Jar packaging is also unsanitary because you dip your fingers into the jar with each use, contaminating the product. This stresses the preservative system, especially in water-based formulas, leading to further deterioration of the beneficial ingredients.
Remember: The ingredients that provide the most benefit in addressing visible signs of aging must be in airtight or air-restrictive packaging to remain effective throughout usage. Buying products in this type of packaging means that the ingredients have the best chance of remaining effective—to the benefit of your skin.
References for this information:
Pharmacology Review, July 2013, pages 97–106
Dermatologic Therapy, May-June 2012, pages 252–259
Current Drug Delivery, November 2011, pages 640–660
Journal of Agricultural Food Chemistry, May 2011, pages 4676–4683
Journal of Biophotonics, January 2010, pages 82–88
Guidelines of Stability Testing of Cosmetic Products, Colipa-CTFA, March 2004, pages 1–10
A silky-soft and restorative moisturizer infused with non-psychoactive, hemp-derived CBD oil (50 mg) + adaptogens to help balance dry, distressed skin.
Farmacy is the creation of entrepreneurial businessman and self-described “plant geek” Mark Veeder. Due to a chance discovery, he was able to bring together his childhood background on a farm and his experience as a marketing and public relations expert to create a skin care brand focused on farm-raised ingredients.
As the story goes, during his time as a marketing professional in New York City, Veeder still maintained a 7-acre farm 90 miles away. The chance discovery happened in 1999, when he noticed an unusual green variant of the normally-purple Echinacea Purpurea on his property. Excited by what this could mean, he sent the plant to a lab for testing. The test results showed that this version had 300 times more of the antioxidant cichoric acid than the usual strain of the plant. Veeder patented it, sold it to local nurseries, and named it GreenEnvy. Fifteen years after the initial discovery, he resolved to create a skin care company, Farmacy, with GreenEnvy as its star ingredient.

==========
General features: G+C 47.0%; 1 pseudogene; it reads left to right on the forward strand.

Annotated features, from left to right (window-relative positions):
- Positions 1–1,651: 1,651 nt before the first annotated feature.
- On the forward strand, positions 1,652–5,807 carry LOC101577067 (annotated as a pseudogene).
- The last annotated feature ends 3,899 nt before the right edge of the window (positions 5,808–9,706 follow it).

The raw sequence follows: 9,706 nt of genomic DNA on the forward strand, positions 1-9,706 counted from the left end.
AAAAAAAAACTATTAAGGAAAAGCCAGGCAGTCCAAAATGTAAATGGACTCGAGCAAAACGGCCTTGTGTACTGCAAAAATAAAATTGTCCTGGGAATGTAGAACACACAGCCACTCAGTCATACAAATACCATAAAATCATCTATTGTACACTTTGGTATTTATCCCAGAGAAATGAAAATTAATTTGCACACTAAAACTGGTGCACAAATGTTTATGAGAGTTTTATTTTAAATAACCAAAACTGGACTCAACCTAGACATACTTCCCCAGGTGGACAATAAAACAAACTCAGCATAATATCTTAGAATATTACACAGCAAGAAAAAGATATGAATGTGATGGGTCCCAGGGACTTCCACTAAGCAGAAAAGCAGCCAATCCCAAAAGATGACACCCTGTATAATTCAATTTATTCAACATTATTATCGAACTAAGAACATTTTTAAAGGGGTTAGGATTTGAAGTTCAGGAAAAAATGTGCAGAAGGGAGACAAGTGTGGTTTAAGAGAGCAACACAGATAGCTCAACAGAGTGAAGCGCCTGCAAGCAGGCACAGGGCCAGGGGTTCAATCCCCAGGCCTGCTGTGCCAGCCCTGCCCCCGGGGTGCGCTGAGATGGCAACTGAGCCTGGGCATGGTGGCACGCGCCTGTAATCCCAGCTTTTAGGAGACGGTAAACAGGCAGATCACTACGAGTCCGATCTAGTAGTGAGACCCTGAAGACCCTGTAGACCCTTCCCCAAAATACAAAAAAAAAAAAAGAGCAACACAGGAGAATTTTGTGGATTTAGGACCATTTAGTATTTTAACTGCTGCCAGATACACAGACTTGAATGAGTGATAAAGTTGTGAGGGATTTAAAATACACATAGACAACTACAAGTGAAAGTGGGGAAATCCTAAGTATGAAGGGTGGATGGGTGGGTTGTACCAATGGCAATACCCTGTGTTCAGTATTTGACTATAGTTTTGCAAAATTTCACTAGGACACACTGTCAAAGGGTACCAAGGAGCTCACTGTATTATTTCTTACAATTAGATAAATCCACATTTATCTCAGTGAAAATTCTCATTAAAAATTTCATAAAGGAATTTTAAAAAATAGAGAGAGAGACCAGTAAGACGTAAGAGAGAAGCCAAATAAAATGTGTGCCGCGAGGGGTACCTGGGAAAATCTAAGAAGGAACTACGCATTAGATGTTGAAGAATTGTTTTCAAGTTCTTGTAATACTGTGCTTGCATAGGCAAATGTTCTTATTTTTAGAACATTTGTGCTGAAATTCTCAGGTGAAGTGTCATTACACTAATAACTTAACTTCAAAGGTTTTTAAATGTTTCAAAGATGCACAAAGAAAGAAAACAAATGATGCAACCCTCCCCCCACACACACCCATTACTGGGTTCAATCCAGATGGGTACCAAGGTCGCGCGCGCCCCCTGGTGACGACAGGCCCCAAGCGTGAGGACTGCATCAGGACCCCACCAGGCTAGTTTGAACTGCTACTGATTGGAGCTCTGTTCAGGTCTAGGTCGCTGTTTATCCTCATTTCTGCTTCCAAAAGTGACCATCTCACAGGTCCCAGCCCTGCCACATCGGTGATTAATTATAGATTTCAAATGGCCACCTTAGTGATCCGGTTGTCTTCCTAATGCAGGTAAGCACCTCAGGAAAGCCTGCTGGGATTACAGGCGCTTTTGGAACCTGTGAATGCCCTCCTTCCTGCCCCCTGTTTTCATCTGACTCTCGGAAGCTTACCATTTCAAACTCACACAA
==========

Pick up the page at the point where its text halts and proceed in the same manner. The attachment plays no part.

Before you get too excited: there’s little independent research backing the claims surrounding GreenEnvy’s potency (most of the research has been done on Farmacy’s behalf), though as with most plant extracts, it provides antioxidant benefits and may also prevent collagen breakdown, which is nice but hardly unique to this plant.
As for the products themselves, most have solid foundations (great, plant-based antioxidants abound) but some of them are undone by additions that make them less-than-ideal for skin. Many contain fragrant plant oils which, while natural, aren’t good for skin. Fragrance, whether natural or synthetic, puts skin at risk for irritation that can cause numerous problems. Frustratingly, many of the fragrant plants are, in fact, also brilliant antioxidants; however, plenty of natural ingredients also provide antioxidant benefits without risking skin irritation and other problems.
We like that Farmacy’s take on natural is to combine it with key lab-engineered (synthetic) ingredients. This approach is refreshingly honest and affirms the research-supported fact that just because an ingredient is synthetic doesn’t mean it’s bad for skin. The truth is there are good and bad natural ingredients as well as good and bad synthetic ingredients.
Farmacy’s other issue beyond fragrance is that several of the products are packaged in jars, which exposes their good ingredients to light and air that will eventually cause them to break down and lose effectiveness.
There is one mineral-based sunscreen that’s a standout, especially for sensitive skin, but because of the issues mentioned above, this line isn’t quite the farm-fresh merger of nature and science it’s made out to be.
To learn more about Farmacy, visit https://www.farmacybeauty.com/.
About the Experts
The Beautypedia team consists of skin care and makeup experts personally trained by the original Cosmetics Cop and best-selling beauty author, Paula Begoun. We’re fascinated by skin care and makeup products and thrilled when they meet or exceed our expectations, but we’re also disappointed when they fail to perform as claimed, are wildly overpriced, or contain ingredients scientific research has proven can hurt skin.
Our mission has always been to help you find the best products for your skin, no matter your budget or preferences. Beautypedia’s thorough and insightful reviews cut through the hype and provide reliable recommendations for all ages, skin types, and skin tones.